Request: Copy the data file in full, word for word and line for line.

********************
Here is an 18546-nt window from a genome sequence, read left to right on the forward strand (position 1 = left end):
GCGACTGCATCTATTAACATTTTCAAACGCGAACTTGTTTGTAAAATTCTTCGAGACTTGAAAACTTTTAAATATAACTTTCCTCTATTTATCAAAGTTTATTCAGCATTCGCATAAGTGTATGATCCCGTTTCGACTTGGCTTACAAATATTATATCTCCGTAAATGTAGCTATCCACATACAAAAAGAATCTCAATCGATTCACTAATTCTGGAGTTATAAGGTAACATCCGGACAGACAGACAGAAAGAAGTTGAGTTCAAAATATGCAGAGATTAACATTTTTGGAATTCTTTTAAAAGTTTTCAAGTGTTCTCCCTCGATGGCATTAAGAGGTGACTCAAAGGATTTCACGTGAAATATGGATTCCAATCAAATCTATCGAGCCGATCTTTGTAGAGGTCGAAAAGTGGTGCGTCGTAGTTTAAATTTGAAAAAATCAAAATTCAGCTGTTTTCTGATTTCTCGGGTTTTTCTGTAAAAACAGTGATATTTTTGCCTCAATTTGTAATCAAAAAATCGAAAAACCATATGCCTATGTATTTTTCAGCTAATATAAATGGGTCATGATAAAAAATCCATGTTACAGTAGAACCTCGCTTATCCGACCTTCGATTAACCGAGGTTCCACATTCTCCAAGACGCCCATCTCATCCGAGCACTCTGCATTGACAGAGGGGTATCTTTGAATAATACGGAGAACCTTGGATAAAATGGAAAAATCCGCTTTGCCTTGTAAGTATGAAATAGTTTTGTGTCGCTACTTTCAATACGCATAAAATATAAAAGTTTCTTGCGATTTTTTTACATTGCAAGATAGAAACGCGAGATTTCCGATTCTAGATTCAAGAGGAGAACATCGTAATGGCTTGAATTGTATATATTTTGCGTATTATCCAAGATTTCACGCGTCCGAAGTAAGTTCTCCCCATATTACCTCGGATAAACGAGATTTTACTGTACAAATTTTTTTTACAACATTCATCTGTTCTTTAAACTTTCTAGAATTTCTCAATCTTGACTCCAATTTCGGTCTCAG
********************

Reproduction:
Here is an 18546-nt window from a genome sequence, read left to right on the forward strand (position 1 = left end):
GCGACTGCATCTATTAACATTTTCAAACGCGAACTTGTTTGTAAAATTCTTCGAGACTTGAAAACTTTTAAATATAACTTTCCTCTATTTATCAAAGTTTATTCAGCATTCGCATAAGTGTATGATCCCGTTTCGACTTGGCTTACAAATATTATATCTCCGTAAATGTAGCTATCCACATACAAAAAGAATCTCAATCGATTCACTAATTCTGGAGTTATAAGGTAACATCCGGACAGACAGACAGAAAGAAGTTGAGTTCAAAATATGCAGAGATTAACATTTTTGGAATTCTTTTAAAAGTTTTCAAGTGTTCTCCCTCGATGGCATTAAGAGGTGACTCAAAGGATTTCACGTGAAATATGGATTCCAATCAAATCTATCGAGCCGATCTTTGTAGAGGTCGAAAAGTGGTGCGTCGTAGTTTAAATTTGAAAAAATCAAAATTCAGCTGTTTTCTGATTTCTCGGGTTTTTCTGTAAAAACAGTGATATTTTTGCCTCAATTTGTAATCAAAAAATCGAAAAACCATATGCCTATGTATTTTTCAGCTAATATAAATGGGTCATGATAAAAAATCCATGTTACAGTAGAACCTCGCTTATCCGACCTTCGATTAACCGAGGTTCCACATTCTCCAAGACGCCCATCTCATCCGAGCACTCTGCATTGACAGAGGGGTATCTTTGAATAATACGGAGAACCTTGGATAAAATGGAAAAATCCGCTTTGCCTTGTAAGTATGAAATAGTTTTGTGTCGCTACTTTCAATACGCATAAAATATAAAAGTTTCTTGCGATTTTTTTACATTGCAAGATAGAAACGCGAGATTTCCGATTCTAGATTCAAGAGGAGAACATCGTAATGGCTTGAATTGTATATATTTTGCGTATTATCCAAGATTTCACGCGTCCGAAGTAAGTTCTCCCCATATTACCTCGGATAAACGAGATTTTACTGTACAAATTTTTTTTACAACATTCATCTGTTCTTTAAACTTTCTAGAATTTCTCAATCTTGACTCCAATTTCGGTCTCAG